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Page 12 text:
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it was necessary to secure extra teachers. These normal school students attended
classes with the regular high school students.
The commencement exercises were held at the end of each spring term which
usually was in the middle of June. Diplomas were first granted in 1881 and have
continued in being awarded to the present time.
As the enrollment of the school increased, new teachers were added to the
faculty, new courses introduced, and other classrooms secured to relieve the over-
The one building satisfactorily housed the youth of the district until the
principalship of Mr. Harris A. Sports. The need of more classroom space was
realized, but it was not until 1915, while Mr. S. B. Dunlap was supervisor, that the
Educational Building on Main Street was rented. The Home Economics depart-
ment, the Commercial department, and the library were transferred to the newly
acquired building. The enrollment steadily grew larger and in 1930 the stage and
auditorium were partitioned off into classrooms.
Under the administration of Lester K. Ade, in 1922 to 1926, the high school
was changed to a six-year high school. It had previously been run on a four-year
basis. In the new plan the seventh, eighth, and ninth grades were considered as
the Junior high school while the tenth, eleventh, and twelfth grades were included
in the Senior high school. This plan is still in practice.
In 1931 the townspeople, faculty, and student body came to the realization
of the fact that nothing could make the old building suffice another year. The
plans and subsequent construction of the new educational center were the results
So, June third will be the Slst and last commencement to be held in the old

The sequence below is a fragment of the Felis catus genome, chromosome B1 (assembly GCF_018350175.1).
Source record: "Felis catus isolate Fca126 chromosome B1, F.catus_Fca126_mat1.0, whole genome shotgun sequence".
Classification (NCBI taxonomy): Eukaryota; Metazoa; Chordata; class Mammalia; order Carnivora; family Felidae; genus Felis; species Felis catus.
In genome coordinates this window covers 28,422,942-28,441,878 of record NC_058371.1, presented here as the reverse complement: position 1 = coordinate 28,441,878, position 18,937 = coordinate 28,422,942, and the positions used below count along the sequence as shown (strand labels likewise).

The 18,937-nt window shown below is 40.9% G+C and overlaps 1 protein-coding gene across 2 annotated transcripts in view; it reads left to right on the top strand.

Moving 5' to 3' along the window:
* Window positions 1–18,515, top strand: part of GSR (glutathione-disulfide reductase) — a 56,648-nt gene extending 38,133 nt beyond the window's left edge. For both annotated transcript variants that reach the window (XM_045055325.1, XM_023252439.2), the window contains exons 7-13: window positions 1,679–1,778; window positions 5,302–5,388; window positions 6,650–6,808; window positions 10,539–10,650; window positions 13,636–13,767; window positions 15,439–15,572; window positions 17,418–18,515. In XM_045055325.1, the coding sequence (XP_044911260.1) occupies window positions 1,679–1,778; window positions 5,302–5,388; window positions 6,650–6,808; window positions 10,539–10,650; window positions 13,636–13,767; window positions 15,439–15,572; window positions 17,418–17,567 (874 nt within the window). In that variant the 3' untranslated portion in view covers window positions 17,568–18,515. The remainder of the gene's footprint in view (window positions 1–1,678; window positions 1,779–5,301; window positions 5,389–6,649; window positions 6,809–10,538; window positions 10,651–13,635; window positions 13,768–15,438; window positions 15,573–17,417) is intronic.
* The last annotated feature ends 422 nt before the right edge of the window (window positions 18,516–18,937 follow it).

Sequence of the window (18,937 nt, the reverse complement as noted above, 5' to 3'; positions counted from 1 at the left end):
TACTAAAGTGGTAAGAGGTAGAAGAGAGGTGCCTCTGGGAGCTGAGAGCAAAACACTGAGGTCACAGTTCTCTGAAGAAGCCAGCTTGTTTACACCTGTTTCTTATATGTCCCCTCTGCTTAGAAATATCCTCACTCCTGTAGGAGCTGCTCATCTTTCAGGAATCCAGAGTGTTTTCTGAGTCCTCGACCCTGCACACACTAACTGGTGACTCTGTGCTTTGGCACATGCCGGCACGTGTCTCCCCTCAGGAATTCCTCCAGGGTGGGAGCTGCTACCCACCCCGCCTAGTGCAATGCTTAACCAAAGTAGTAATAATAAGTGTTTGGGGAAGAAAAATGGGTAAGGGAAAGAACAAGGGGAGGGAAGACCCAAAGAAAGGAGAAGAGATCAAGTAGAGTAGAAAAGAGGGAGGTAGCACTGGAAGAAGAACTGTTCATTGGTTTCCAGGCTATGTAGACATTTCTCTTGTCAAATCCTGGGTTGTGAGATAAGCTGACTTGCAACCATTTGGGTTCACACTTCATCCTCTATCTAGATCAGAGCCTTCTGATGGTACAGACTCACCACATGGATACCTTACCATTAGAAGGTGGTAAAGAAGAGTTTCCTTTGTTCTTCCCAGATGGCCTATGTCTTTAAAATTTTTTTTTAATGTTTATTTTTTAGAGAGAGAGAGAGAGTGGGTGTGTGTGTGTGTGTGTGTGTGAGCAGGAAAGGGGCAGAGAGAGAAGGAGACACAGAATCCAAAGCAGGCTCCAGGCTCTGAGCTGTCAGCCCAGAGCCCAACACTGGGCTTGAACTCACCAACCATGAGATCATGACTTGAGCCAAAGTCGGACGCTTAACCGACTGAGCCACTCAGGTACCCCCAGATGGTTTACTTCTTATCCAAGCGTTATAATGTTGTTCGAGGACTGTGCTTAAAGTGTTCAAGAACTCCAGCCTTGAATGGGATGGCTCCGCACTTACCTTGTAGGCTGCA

High School building. As we, the students, file out for the last time, leaving the
once overcrowded structure with its empty halls, well worn steps, and the marks
of romance on its dusty wallsg and as your history and use, old high, draws to an
end, we, with reverence and a farewell, salute you.
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Page 11 text:
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History of The Muncy High School
T IS fitting that, as a tribute to the old building which has served us so long
and which we are about to desert for a more modern structure, we should
give a review of its history.
The present high school building was built in 1873. At the time of its erec-
tion it was considered the finest structure in Lycoming County. The building was
so beautifully erected with the hope of enticing the Normal School to make its
location here. They succeeded in this, and for some time the High School with
the Normal School held classes together there.
Mr. C. S. Riddell was the first principal of the school. He carried it through
its first four years of service in the education of the young people of the district.
At the end of four years he resigned his work.
The first commencement was held on June 17, 1881. It is interest-
ing to compare this commencement with those of the present time. Four students
were graduated that year, the average grade of the class being 94. The program
of the first commencement states that Mazie Trumbower was the valedictorian,
and Meylert Brunner, the only boy of the graduating class, carried off the saluta-
tory honors. Sallie M. Robb and Alice Scuyler complete the roll of graduating
pupils. The Faculty of the school at that time was composed of Mr. Riddell, the
principal, with Mr. Charles Lose and Mr. Charles Heebner as his assistants. What
a difference there is in our present graduating classes of fifty students or over who
have been taught in the Senior High School alone by nine teachers instead of three.
Mr. Charles Lose took up che duties of principal in 1881. Up to this time
there had been no definite course of study. However, this condition did not exist